Evaluation and Comparison of Teleconference Training with Face-to-Face Training and the Effects on Attitude and Learning
Davis, Delores Jane
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The problem, The purpose of this study was to determine if there was a difference in attitude and achievement of adult learners who participated in training via teleconferencing, face-to-face training, or a combination of both. Examined also was the relationship between attitude of participants and achievement scores. Varying somewhat from other research studies was the finding of a significant difference between the groups in attitude toward the training method. The results of the study confirmed previous research findings of no significant differences in achievement scores existing between the groups. Procedure. The study was conducted on a random sample basis, Eighty-seven cases were included in the analysis and randomly assigned to the four treatment groups. The course content, pre- and post-tests, and the attitude assessment instrument were developed based upon extensive research in the area of teleconference and evaluation. Four methods of delivery were used: all face-to-face, all teleconference, face-to-face prior to teleconference, and teleconference followed by face-to-face, Each treatment group utilized the same instruction, content, instructor, and instrumentation. Only the method of delivery was varied. Conclusions. Differing significantly from the other groups, the all face-to-face group was much more positive toward the method of delivery than were the other three groups. As face-to-face contact increased, the attitude responses of the participants improved. Although there was no significant difference in achievement scores between the groups, the all teleconference group obtained the highest gain score. There was no significant relationship between attitude and learning. Recommendations. The study concludes with suggestions for successful uses of teleconferencing. Educators employing teleconferencing must develop curricula which can create an environment that can replace the need for face-to-face contact. Recommendations for successful uses for teleconference instruction include humanizing the learning environment, allowing for maximum participation by students, implementation of a presentation style which is conducive to learning, and feedback between student and instructor to insure learning.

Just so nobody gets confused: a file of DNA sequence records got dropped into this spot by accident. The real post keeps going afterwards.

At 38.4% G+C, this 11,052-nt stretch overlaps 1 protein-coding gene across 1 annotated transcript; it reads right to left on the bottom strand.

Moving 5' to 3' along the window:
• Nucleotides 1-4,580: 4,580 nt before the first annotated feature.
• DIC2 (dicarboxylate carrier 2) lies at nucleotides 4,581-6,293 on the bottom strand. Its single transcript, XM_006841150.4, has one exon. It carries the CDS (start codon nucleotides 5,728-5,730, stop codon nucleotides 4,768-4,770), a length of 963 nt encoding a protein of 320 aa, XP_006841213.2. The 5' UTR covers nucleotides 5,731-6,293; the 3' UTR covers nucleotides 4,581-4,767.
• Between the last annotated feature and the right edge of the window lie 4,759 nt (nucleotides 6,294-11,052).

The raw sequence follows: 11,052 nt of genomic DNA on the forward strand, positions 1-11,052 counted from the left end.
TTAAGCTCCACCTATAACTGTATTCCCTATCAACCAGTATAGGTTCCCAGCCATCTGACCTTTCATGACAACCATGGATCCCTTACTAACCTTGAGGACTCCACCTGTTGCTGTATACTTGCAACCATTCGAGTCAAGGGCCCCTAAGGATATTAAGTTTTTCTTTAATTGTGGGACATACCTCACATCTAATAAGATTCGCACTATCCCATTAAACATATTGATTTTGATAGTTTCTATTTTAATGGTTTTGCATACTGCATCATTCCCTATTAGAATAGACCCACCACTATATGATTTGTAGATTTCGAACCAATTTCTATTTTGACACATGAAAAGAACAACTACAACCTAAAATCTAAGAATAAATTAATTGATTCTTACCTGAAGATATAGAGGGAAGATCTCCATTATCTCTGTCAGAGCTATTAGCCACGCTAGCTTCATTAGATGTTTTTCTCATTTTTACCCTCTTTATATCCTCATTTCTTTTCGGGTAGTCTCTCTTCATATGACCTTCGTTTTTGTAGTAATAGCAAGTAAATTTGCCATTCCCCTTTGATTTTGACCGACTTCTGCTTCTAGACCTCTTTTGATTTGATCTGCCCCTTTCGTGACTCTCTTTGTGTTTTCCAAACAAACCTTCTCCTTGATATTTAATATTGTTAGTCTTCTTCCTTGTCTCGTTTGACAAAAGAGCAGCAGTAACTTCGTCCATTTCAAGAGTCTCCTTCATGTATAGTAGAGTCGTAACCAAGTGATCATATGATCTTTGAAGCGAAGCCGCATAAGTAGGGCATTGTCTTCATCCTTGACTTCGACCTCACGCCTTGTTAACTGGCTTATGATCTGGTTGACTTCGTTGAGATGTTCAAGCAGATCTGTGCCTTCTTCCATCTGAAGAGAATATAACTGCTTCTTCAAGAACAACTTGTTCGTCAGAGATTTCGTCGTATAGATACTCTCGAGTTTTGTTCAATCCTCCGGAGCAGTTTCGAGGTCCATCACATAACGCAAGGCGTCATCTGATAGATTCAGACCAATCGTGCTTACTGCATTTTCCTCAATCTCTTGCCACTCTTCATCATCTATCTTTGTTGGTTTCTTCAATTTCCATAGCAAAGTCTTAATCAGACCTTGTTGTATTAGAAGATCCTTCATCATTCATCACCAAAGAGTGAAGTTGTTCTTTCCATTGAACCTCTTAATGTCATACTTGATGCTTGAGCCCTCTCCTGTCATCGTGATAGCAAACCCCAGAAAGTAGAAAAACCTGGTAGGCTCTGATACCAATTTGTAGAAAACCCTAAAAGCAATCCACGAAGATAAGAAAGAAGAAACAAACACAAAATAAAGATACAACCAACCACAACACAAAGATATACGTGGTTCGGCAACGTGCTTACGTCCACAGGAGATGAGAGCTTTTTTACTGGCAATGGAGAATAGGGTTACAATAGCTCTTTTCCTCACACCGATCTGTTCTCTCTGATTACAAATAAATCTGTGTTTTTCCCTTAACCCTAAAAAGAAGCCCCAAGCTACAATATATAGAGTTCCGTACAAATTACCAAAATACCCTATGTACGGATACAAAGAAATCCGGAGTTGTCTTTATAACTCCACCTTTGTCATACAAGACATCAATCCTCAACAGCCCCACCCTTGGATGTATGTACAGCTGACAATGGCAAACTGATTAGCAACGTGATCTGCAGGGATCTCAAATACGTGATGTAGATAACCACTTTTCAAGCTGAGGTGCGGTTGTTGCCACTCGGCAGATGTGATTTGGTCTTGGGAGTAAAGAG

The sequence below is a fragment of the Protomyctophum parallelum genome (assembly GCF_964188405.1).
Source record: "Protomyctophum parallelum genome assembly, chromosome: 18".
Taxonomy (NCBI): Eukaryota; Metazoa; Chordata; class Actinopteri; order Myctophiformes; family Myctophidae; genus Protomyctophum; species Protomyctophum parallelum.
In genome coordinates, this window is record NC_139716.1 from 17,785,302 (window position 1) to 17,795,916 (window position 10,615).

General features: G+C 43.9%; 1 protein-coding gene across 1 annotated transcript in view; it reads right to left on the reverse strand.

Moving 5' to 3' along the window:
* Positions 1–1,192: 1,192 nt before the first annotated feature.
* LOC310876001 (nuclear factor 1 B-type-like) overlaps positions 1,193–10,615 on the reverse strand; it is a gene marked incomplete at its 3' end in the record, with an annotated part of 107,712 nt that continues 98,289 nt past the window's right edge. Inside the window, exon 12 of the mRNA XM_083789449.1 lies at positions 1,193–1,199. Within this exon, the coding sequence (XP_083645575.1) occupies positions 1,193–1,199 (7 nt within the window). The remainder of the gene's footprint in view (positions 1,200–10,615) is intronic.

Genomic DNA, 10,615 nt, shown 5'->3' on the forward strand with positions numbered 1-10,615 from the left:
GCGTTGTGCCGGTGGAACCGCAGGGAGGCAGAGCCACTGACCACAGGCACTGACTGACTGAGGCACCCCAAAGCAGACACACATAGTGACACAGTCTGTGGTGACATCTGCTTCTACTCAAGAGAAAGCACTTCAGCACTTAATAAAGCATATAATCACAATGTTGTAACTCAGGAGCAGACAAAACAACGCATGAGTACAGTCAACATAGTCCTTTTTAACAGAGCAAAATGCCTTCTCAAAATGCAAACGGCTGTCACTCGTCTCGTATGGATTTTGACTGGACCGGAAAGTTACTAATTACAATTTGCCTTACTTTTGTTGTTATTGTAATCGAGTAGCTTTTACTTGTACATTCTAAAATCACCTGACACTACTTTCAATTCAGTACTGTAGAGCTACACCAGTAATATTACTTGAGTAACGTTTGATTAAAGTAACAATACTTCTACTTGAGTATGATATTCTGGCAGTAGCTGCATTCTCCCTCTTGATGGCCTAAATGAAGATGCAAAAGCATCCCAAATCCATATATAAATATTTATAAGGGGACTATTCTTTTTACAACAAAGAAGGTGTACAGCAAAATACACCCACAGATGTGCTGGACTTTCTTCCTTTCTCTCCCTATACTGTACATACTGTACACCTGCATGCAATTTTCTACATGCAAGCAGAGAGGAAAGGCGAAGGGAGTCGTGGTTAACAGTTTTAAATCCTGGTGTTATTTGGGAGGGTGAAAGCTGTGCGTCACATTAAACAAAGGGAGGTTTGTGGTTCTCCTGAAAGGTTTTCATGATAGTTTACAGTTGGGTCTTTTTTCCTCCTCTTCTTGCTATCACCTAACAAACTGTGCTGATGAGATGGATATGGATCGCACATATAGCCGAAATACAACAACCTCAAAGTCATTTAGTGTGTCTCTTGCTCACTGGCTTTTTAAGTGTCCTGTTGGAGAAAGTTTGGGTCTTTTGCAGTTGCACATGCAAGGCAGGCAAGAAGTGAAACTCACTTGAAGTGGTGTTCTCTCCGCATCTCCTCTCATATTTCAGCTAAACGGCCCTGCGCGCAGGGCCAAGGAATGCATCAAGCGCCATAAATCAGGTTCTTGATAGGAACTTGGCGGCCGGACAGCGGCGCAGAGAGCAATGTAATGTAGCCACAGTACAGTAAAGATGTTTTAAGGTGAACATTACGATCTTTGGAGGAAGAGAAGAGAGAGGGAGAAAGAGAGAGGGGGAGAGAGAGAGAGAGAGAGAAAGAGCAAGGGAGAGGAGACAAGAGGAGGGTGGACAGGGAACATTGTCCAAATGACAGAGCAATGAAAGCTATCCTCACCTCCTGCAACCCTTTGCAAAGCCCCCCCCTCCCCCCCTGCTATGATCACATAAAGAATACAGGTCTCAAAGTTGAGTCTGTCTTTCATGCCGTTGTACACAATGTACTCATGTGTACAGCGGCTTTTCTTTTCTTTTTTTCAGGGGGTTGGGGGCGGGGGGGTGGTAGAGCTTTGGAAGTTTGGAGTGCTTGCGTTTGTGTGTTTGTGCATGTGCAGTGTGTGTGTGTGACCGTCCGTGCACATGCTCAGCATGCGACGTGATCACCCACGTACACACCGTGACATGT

vi, 134 leaves. Advisor: Alfred Schwartz